Flea Market Flip: Thrift Store Chair Gets a Fresh Upholstery Update

Once you flip one piece of furniture, you'll want to thrift and flip it all. 

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It’s Flea Market Flip Theme Week on I Heart HGTV! All week, we’ll be sharing our best thrifting tips and makeovers. Come back every day for a new take on upcycling.

"One man’s trash is another man's treasure," am I right? Here at HGTV, we believe in the power of transformation thrifting, so my fellow editors and I headed out to find six pieces of lonely furniture and bring them back to life.

I landed the classic chair flip. Now, you might think that as an HGTV editor I was inherently born with the gift to reupholster a chair. Eh, not the case. This was a first for me, so I'm here to tell you how a rookie reupholster-er gave some character to this $6 find.

Flea Market Flip: Neutral Arm Chair

Flea Market Flip: Neutral Arm Chair

Photo by: Liz Gray

Liz Gray

The Before

I thrifted around quite a bit before I found the winning piece, and I won’t lie, I almost overlooked it. It was a sad blue, sunken-in chair (probably from the '70s) that looked like its home had been a dentist office waiting room. Nevertheless, it was the perfect size and looked like it would be manageable to reupholster. Plus, it was a whopping $6 and you can’t argue with a pricetag like that!

Before Shot: Arm Chair

Before Shot: Arm Chair

The Process

Keep in mind, I have never reupholstered a chair. Thankfully, my friend’s wonderful mom is a pro and offered her guidance. Here’s a quick rundown on the process. For starters, I needed fabric. I picked two different types: a cream suede and a green-gold cotton blend. I wanted the chair to be neutral but not boring.

Fun fact: I dragged my chair into the fabric store and asked them to measure the chair so I could get the right amount of fabric. I’ll consider that my pro tip of this post. For the sake of your muscles, you should just measure at home.

Photo by: Kayla Suazo

Kayla Suazo

When it came to the actual reupholstering part, I attempted to disassemble the chair so I could add my new fabric to the individual pieces. Well, I learned that chairs built decades ago were made to withstand an apocalypse. In other words, no amount of hammering would take that chair apart.

With the help of my handy-dandy staple gun, I was able to stable the fabric over the existing fabric, folding the new fabric over to ensure a clean seam showed. I then went nail-head crazy. I measured out where I wanted to put decorative upholstery nails in the chair and added them around the body to make sure the new fabric stayed in place.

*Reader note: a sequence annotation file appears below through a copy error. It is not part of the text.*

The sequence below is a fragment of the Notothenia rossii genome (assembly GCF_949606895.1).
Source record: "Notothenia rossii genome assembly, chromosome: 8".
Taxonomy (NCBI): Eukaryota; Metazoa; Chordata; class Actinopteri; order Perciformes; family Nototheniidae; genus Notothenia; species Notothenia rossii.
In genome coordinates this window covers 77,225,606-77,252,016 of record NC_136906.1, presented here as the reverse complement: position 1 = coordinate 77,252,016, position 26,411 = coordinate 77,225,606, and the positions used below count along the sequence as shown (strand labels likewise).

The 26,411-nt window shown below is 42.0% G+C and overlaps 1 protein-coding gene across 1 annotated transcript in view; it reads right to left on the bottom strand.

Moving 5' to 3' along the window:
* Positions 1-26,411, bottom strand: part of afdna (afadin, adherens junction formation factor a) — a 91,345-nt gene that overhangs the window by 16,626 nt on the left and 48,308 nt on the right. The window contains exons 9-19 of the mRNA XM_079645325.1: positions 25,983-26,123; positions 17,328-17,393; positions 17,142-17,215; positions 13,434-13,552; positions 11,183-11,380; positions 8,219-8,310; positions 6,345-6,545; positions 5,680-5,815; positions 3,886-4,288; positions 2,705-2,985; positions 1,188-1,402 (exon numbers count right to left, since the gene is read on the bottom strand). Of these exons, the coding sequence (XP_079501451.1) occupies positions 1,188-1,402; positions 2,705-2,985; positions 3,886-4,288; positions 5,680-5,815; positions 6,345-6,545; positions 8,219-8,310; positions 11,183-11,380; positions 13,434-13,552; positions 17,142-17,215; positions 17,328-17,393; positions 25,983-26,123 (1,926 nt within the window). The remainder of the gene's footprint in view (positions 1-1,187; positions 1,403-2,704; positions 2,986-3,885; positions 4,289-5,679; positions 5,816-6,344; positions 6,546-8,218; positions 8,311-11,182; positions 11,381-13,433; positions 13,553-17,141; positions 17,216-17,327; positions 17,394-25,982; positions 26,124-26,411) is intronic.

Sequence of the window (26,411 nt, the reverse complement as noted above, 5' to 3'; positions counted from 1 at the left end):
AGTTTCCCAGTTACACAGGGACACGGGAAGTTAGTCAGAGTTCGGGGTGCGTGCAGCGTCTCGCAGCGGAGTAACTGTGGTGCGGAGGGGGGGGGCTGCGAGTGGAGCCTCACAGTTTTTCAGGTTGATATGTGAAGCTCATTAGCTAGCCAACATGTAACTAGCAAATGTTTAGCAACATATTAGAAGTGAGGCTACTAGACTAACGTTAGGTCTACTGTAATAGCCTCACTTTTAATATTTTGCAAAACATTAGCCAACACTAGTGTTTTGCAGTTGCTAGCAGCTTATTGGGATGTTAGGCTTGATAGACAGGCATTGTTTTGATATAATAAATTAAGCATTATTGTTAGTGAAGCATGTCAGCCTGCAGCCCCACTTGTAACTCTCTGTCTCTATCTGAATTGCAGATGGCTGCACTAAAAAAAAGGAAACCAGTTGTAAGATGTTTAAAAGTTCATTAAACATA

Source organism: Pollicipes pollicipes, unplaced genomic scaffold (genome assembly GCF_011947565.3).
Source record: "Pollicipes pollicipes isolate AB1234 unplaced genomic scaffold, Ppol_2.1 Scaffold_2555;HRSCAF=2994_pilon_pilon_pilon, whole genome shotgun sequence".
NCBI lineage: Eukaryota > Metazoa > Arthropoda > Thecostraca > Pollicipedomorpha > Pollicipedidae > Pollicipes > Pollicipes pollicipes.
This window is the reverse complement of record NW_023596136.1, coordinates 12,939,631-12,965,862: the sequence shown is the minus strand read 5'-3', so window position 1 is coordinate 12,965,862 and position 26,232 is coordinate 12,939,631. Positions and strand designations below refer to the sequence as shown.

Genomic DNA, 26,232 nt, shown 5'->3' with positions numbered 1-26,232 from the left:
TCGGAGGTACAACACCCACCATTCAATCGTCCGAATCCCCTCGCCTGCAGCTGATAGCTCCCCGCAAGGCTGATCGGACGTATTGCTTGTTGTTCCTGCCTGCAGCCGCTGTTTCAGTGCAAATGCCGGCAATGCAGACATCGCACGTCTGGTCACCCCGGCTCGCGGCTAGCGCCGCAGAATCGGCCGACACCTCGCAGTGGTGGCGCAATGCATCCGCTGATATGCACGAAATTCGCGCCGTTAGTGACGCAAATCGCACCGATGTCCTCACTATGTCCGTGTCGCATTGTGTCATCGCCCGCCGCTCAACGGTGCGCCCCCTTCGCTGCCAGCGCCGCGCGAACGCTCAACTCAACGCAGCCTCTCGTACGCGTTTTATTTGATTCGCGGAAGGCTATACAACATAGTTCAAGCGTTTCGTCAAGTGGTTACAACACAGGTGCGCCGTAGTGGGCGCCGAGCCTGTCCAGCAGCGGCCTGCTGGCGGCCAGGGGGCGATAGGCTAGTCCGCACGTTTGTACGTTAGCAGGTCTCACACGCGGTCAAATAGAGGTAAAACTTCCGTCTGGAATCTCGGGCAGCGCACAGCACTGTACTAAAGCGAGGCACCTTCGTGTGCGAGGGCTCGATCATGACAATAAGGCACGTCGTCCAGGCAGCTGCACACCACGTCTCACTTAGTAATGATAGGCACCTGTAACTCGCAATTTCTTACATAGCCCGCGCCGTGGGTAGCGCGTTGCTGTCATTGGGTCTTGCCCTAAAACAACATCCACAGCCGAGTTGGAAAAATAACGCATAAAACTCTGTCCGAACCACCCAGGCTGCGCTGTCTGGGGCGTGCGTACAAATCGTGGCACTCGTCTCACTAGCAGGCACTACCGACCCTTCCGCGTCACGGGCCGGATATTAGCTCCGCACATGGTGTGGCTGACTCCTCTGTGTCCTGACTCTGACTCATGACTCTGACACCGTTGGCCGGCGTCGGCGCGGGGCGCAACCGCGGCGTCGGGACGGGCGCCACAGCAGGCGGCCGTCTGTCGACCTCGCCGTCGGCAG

Kayla Suazo
Kayla Suazo

Photo By: Kayla Suazo

Photo By: Kayla Suazo

Finally, I sanded the legs down and painted them a lighter cream color to match the other neutral hues. I added a wax layer on top to seal it and prevent it from chipping. And just like that, my sad little chair became a furniture piece my living room is quite proud of! Not to mention, my feline child has found her new favorite nap spot.

The Budget Breakdown

Overall Budget = $100

Considering my chair was $6, I had a lot of room in my budget to buy all the essentials. I was able to pick two types of fabric ($50), paint and wax coating ($12) and upholstery nails ($12). Bringing me to a grand total of $80, $20 under budget! #Winning

The After

From the sad blues to a fresh and modern arm chair. Not bad for a gal that has never reupholstered!

BEFORE

AFTER

Liz Gray

Photo By: Liz Gray

What I Learned

Your plan may not be the chair's plan. When I originally got the chair I thought I would be able to take it apart. Instead, I had to get creative with how to put the fabric on, hence all of the upholstery nails.

Give yourself a lot of time and be patient. I seriously underestimated how long this project would take. I had to space it out over multiple days because I would get frustrated. Be patient! It's definitely worth it.

Cats truly run the household. I was super pumped to get this baby in my living room. When I did, it became my cat's chair, not mine. Oh well, she's still pretty cute.

Photo by: Kayla Suazo

Kayla Suazo

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